A generous reading of the “Baby Boom’s” most important contribution to contemporary society is its enduring endorsement of the power of choice to create a better future.
The first week of the Second Wind Tour came to a dramatic conclusion with people dancing in the aisles at the Mellon Auditorium in Washington, DC. What a journey.
For an author publication is something like a birthday. The little idea that wouldn’t let go, the idea that seemed to grow in your mind, the idea that became a book— is presented to the world.
Last summer I was taken by the feeling that the time was right to start a new conversation about why we so often feel that our lives are out of balance– and how we can restore that balance.
The comments responding to my post Dangerous Myth of Reinvention are too good not to share.
The danger is that a counter-myth of dramatic and life altering transformation can also become radically disempowering and lead people to miss the value of much more subtle changes in one’s life and work.
Alone among the leading cultural figures of American society, Santa Claus qualifies as our only pro-aging icon. He is eminently comfortable with his own age and deeply concerned about the welfare of others. With his extraordinary magical abilities he could, presumably, “reverse aging” for himself, but knows that doing so would be an act of foolishness.
If the Life Reimagined movement is going to be about the conscious reclamation of new beginnings, it would seem logical that our movement ought to “reimagine” the American secular holiday that resonates most fully with “fresh starts.” Yeah, that’s right — we are plotting to take over New Years.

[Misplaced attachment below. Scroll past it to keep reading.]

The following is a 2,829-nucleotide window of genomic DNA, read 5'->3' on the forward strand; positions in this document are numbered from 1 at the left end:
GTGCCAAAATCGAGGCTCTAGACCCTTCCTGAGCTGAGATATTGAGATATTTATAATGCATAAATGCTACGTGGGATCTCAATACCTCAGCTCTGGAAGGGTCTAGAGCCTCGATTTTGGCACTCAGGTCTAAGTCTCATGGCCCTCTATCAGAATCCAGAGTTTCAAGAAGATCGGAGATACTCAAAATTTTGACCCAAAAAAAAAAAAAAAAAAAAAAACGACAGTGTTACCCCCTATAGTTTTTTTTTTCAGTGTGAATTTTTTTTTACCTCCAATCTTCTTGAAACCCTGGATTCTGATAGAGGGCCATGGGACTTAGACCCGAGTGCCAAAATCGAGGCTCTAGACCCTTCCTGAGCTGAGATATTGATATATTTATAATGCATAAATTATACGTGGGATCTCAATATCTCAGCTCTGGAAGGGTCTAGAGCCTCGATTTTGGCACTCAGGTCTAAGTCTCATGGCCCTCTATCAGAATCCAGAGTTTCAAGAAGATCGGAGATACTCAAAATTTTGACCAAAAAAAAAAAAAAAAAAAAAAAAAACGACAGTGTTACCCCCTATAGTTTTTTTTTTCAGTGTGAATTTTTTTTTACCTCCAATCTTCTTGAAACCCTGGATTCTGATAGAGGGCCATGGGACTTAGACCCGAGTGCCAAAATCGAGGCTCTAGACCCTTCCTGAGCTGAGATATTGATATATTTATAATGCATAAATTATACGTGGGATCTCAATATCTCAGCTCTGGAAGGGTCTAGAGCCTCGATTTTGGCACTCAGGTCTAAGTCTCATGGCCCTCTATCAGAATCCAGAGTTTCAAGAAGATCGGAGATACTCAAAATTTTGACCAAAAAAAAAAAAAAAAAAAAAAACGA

I predict that the celebrity headliners at this year’s American Academy of Anti-Aging Medicine conference — Governor Arnold Schwarzenegger and Actress/ Author Suzanne Somers — will in fact continue growing older right along with the rest of us. How do I know this?
This post discusses some nearly forgotten ways of thinking about women’s lives and the way culture shapes the female experience.
Today I invite readers to take a deeper look at the Ten Principles of The Eden Alternative.
The Pioneer Network’s motto “Changing the Culture of Aging in the 21st Century” put me in mind of a book chapter I contributed to the upcoming Culture Change, Volume 2.
One of the best and most valuable parts of the the Eden Alternative movement is the collaboration that goes on between people in different countries and continents.
We love hearing from new voices at ChangingAging. Sometimes, however, we get really enthusiastic messages from people who don’t quite get what we are about.
Should The Eden Alternative and The Green House Project become more active and aggressive and place a new emphasis on showing providers what change looks and feels like?
I am finding that Twitter is becoming a more important part of my social media diet.
Today’s must read is an interview that Martin Bayne recently gave to the New York Times.
Most readers know that I endorse a developmental perspective on age and aging. Here are a few of the data points that led me to hold that position.
Take a look at the pictures of the facility that let 87-year-old Lorraine Bayless die. The slang term for a place like this is a “Brass and Glass Palace.”
Aging in community presents a viable and appealing third option to institutional long-term care or “aging-in-place” that fosters and draws on social capital.